On opening night I got to see the new documentary by Davis Guggenheim, "Waiting for 'Superman'," a film that is bringing cognitive dissonance to educators across the country. Before that, I had read a dozen or so well-written blogs that had described in detail the movie's "anti-teacher, union-bashing and pro-charter school stance" purportedly portrayed in the film, some by those who had seen early previews of the movie (and by several who had not). Therefore, I found myself more than a bit surprised when I walked out after seeing the movie -- amidst a teacher protest that was taking place outside of the theater -- feeling what I can only describe as relief. I felt relief because the film had rather skillfully named the proverbial elephant(s) in the room, raising issues that many educators find extraordinarily uncomfortable to talk about. And I thought, is there room for a new dialogue now that these problems had been expressed so publicly?
For some, the education problem in this country is one of social justice and eradicating poverty. To others it is about staying competitive in science and technology, or making sure we have an abundance of critical thinkers, global problem solvers, and creative minds. To say that the film offers evidence of the parts of the system that are broken is probably an understatement. But at the same time, to say that one film by itself can tell the story of all education in the country seems foolhardy. And to Guggenheim's credit, he does not attempt to tell all stories about our education system.
He tells a story through a poignant journey of the promise of education as seen through the lives of five low-income families who are desperate to provide their children with a better life -- a life which they know can only be obtained through education. It portrays failing public schools and the limited opportunities for these children to get into public charter schools that have demonstrated high levels of success. The title of the film is taken from a line by one the film's stars who tells us the story of realizing as a young boy that Superman is not a real person, and therefore, no one is going to magically come along and save him and his community. The film shows the real heroes (not Superman) as the educators who work tirelessly to create a system in which all can succeed. At the end, you'd have to have a heart of stone to not feel the disappointment of the families who are denied that opportunity (via a lottery).
Conversations about education reform are taking place every day, at education conferences, in online forums, in teachers' rooms across the country, etc. But it is time that public education be on everyone's agenda, not just teachers, administrators, and education reformers. However, airing our dark secrets in a more transparent public debate is something we do infrequently. And it is uncomfortable. Because, after all, why, after decades of education reform, are these problems as prevalent as ever?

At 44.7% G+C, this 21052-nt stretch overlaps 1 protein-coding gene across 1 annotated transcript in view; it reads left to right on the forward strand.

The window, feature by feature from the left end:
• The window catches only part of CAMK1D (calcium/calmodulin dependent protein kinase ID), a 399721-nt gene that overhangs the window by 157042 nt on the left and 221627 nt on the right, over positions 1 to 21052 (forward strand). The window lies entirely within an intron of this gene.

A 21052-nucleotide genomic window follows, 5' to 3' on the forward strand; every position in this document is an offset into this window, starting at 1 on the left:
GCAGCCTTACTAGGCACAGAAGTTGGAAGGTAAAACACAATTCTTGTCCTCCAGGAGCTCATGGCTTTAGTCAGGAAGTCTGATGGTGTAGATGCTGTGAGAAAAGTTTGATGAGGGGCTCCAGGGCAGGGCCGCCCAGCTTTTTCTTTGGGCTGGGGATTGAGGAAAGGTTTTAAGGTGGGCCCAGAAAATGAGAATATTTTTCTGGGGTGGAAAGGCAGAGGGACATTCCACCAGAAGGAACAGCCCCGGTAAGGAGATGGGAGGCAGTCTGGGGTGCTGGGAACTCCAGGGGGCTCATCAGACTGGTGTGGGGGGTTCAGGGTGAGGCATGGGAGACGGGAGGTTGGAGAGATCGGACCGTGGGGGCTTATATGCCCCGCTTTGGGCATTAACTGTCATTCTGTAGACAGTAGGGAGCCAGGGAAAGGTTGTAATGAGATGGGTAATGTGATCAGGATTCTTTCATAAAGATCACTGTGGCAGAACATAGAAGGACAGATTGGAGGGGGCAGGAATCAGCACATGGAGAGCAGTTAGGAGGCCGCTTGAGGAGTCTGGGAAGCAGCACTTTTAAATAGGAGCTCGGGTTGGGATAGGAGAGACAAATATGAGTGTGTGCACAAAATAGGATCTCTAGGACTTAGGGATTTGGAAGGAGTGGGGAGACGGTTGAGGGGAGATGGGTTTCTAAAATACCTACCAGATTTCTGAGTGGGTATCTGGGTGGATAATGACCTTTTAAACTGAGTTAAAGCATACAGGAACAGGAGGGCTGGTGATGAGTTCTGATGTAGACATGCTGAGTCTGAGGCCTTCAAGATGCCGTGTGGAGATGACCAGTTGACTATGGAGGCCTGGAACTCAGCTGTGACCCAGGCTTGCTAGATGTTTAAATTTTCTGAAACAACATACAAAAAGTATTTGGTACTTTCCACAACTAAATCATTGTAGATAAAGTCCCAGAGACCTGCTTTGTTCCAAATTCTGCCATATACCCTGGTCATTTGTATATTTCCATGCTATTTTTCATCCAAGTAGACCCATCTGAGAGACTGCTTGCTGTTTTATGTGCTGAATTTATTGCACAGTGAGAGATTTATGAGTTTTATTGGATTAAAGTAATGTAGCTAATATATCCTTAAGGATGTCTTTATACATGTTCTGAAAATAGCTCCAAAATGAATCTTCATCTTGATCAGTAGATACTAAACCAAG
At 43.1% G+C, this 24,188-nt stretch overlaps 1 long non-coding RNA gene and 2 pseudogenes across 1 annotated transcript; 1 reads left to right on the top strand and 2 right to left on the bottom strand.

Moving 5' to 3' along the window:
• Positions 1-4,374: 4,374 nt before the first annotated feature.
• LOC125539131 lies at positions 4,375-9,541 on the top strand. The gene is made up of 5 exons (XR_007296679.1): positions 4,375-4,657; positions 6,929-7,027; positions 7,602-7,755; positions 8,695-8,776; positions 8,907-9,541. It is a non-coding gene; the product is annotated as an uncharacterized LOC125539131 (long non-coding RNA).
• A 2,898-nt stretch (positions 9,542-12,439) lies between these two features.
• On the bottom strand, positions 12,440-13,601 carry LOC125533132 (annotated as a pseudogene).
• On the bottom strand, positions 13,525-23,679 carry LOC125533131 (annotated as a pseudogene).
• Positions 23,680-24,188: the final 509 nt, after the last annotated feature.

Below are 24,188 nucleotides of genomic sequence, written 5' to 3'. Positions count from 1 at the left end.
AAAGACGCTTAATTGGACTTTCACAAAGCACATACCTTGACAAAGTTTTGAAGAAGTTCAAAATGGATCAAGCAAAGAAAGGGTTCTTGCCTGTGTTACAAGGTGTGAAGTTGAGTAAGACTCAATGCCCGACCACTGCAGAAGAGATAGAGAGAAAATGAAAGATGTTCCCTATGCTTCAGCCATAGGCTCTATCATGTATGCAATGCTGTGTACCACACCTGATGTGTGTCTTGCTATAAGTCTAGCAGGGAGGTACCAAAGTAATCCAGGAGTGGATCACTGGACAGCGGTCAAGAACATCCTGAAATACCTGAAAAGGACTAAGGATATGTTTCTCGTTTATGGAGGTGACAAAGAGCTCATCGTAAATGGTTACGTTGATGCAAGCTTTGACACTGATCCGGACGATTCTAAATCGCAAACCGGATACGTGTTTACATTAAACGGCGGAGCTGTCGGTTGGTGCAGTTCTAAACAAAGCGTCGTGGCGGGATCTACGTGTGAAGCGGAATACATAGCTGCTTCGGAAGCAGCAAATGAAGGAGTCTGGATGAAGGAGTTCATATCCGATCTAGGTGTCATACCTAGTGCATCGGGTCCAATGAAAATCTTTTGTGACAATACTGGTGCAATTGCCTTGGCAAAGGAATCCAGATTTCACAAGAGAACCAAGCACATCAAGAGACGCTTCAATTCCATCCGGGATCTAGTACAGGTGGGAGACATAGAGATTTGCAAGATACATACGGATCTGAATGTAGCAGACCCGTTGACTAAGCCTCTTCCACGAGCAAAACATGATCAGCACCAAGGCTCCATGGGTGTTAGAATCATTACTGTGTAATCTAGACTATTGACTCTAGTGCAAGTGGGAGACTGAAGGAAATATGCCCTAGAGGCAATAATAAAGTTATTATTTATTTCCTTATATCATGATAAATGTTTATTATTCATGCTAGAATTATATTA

Perhaps riding on the coattails of the movie, NBC sponsored a teacher town hall on Sunday, in which teachers' voices were heard on a nationally broadcast. That is not something we see every day. And what was surprising to outsiders (perhaps even to the host himself) was that not all teachers agreed on the solutions. For example, younger teachers in the audience were adamant that teacher tenure was keeping incompetent colleagues in place and stymied their ability to innovate. These teachers had taught both in public schools, as well as public charter schools, and had seen a difference. In what professions wouldn't its workers be demoralized by those who do not perform?
I left the film thinking about how public education as a system is entrenched in old ways of doing things. I did not leave thinking unions were obsolete. Teachers want to create better schools. So do unions. These were tireless teachers, and hard-working administrators. The film gave us no silver bullets. The film itself notes that only one in five charters is highly successful. While we know that any large systems, unions, governments, etc., are hard to innovate within, the question raised in the film was a good one: How can we be sure that the decisions we make in education truly put the needs of the kids before the adults. Are there better ways of organizing human talent? How can we support all the young people in a city, not just the few? Are there great ideas incubating in public charter schools that can scale into traditional public schools? What about new strategies to engage students and allow them more freedom to love learning by learning what they love, more transparency, more support for risk-taking. We need new ways to think about using resources, and strategies to move us away from where we are now to achieving a vision of what a new kind of education might look like. It's worth thinking about.
We all know that a good education should not be determined by a lottery. "Waiting for 'Superman' " puts that squarely in our face. Yet, my hope is that we can resist the urge to turn this film into a story about heroes and villains. We have an opportunity to bring the public into an open debate on public education. The spotlight is on education like never before. Can we use this opportunity to start meaningful dialogue and discussion? To spur a movement catalyzed by the conversation? Education can learn a great deal from the innovators in this country. Not the least of which is that innovation can be scary. It takes courage and risk-taking, and outcomes are often unknown before you start. Let us use this as an opportunity to write the storyboard for the documentary that will come out five or 10 years from now.
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